But words are neither significant nor experimental. They are, quite simply. That, in any case, is the most remarkable thing about them. And suddenly the obviousness of this strikes us with irresistible force. All at once the whole splendid construction collapses; opening our eyes unexpectedly, we have experienced, once too often, the shock of this stubborn reality we were pretending to have mastered. Around us, words are there. Their surfaces are distinct and smooth, intact, neither suspiciously brilliant nor transparent. All our literature has not yet succeeded in eroding their smallest corner, in flattening their slightest curve.

Instead of this universe of “signification” (psychological, social functional), we must try, then, to construct texts both more solid and more immediate. Let it be first of all by their presence that words establish themselves, and let this presence continue to prevail over whatever explanatory theory that may try to enclose them in a system of references, whether Structuralist, Freudian or metatextual.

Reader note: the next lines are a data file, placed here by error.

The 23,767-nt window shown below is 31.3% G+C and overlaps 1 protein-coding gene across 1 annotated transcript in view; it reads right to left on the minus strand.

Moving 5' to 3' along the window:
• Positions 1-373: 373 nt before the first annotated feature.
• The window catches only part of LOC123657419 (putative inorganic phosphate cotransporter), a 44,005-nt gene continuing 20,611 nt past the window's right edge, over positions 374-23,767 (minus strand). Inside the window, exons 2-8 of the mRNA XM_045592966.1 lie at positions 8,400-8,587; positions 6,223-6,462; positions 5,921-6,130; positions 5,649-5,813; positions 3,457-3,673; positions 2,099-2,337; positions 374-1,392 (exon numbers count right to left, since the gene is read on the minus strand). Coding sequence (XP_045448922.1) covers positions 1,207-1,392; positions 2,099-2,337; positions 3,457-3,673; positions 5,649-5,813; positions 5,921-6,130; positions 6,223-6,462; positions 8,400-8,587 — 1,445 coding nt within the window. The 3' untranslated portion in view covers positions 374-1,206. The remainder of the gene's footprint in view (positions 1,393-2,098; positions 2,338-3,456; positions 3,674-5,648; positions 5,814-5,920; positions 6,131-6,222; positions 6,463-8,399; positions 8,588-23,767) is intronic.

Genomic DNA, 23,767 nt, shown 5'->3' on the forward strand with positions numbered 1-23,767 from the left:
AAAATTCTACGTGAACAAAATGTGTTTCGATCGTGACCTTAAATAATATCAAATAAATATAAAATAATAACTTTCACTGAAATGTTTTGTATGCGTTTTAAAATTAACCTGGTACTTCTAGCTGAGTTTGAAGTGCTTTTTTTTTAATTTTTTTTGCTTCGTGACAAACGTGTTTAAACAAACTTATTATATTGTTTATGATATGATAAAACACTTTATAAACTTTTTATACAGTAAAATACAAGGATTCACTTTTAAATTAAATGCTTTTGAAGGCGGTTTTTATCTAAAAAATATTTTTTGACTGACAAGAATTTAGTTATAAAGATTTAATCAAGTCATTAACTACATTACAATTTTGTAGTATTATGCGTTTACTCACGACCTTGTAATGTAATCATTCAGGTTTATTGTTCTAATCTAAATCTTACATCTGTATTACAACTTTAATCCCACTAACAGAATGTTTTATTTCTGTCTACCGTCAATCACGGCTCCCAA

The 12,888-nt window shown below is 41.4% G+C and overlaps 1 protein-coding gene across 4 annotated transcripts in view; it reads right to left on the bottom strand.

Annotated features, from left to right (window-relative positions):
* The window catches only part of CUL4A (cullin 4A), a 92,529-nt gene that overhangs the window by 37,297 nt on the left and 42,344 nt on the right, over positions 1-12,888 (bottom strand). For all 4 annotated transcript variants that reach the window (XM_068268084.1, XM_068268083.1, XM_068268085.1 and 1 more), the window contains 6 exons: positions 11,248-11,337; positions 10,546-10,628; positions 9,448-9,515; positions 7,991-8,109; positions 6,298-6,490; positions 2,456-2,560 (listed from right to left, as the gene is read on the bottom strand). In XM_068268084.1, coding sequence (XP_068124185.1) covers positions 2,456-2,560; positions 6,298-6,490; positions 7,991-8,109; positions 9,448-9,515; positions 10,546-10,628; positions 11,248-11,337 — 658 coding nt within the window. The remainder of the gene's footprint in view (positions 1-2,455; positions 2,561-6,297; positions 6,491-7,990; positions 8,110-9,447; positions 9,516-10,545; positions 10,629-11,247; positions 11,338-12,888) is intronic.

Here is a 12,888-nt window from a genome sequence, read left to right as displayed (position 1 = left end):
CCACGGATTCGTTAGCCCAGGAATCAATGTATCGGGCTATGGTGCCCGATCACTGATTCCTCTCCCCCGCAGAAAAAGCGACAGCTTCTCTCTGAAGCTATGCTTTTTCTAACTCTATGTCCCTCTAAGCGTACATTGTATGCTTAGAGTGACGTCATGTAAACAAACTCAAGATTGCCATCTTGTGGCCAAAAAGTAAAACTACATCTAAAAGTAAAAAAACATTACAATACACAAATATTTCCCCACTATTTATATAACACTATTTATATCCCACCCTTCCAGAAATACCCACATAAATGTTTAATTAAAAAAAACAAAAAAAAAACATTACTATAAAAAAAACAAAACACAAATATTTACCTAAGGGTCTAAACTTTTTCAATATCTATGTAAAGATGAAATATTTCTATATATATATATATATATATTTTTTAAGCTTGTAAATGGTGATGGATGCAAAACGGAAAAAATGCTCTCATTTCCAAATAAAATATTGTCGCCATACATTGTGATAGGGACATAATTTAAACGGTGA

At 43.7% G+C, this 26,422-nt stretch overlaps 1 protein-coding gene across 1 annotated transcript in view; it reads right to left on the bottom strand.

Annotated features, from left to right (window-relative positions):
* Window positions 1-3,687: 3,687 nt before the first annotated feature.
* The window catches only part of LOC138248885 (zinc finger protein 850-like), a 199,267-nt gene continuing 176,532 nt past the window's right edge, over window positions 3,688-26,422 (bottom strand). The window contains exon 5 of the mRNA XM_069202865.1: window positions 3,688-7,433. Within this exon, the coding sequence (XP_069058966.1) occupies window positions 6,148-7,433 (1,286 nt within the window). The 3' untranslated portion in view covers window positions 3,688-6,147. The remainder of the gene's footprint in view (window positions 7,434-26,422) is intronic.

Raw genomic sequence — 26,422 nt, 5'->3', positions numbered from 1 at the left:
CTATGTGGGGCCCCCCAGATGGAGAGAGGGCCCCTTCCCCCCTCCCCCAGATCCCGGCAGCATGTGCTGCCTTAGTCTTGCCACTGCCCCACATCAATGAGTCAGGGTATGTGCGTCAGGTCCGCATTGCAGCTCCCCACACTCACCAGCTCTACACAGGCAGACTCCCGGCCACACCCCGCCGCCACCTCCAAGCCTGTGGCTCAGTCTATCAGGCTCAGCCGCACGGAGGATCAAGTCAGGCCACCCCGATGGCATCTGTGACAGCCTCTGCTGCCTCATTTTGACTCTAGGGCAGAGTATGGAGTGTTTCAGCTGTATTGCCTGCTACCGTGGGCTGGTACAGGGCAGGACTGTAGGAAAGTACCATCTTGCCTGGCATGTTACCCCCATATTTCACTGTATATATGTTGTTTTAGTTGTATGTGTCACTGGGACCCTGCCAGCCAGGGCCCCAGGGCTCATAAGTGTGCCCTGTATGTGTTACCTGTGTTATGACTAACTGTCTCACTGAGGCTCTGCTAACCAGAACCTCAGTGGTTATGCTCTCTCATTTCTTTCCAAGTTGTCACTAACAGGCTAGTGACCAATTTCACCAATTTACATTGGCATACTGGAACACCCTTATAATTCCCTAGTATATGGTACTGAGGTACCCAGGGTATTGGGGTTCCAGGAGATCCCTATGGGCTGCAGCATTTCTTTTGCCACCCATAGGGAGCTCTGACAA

In this future universe of the novel, words will be there before meaning something; and they will still be there afterwards, hard, unalterable, eternally present, mocking their own “meaning,” that meaning which vainly tries to reduce them to the role of precarious tools, or a temporary and shameful fabric woven exclusively—and deliberately—by the superior human truth expressed in it.

Henceforth, on the contrary, words will gradually lose their instability and their secrets, will renounce their pseudo-mystery, that suspect interiority which Roland Barthes has called “the romantic heart of things.” No longer will texts be merely the vague reflection of a hero’s vague soul, the image of her torments, the shadow of her desires. Or rather, if words still afford a momentary prop to human passions they will do so only provisionally, and will accept the tyranny of significations only in appearance—derisively, one might say—the better to show how alien they remain to people.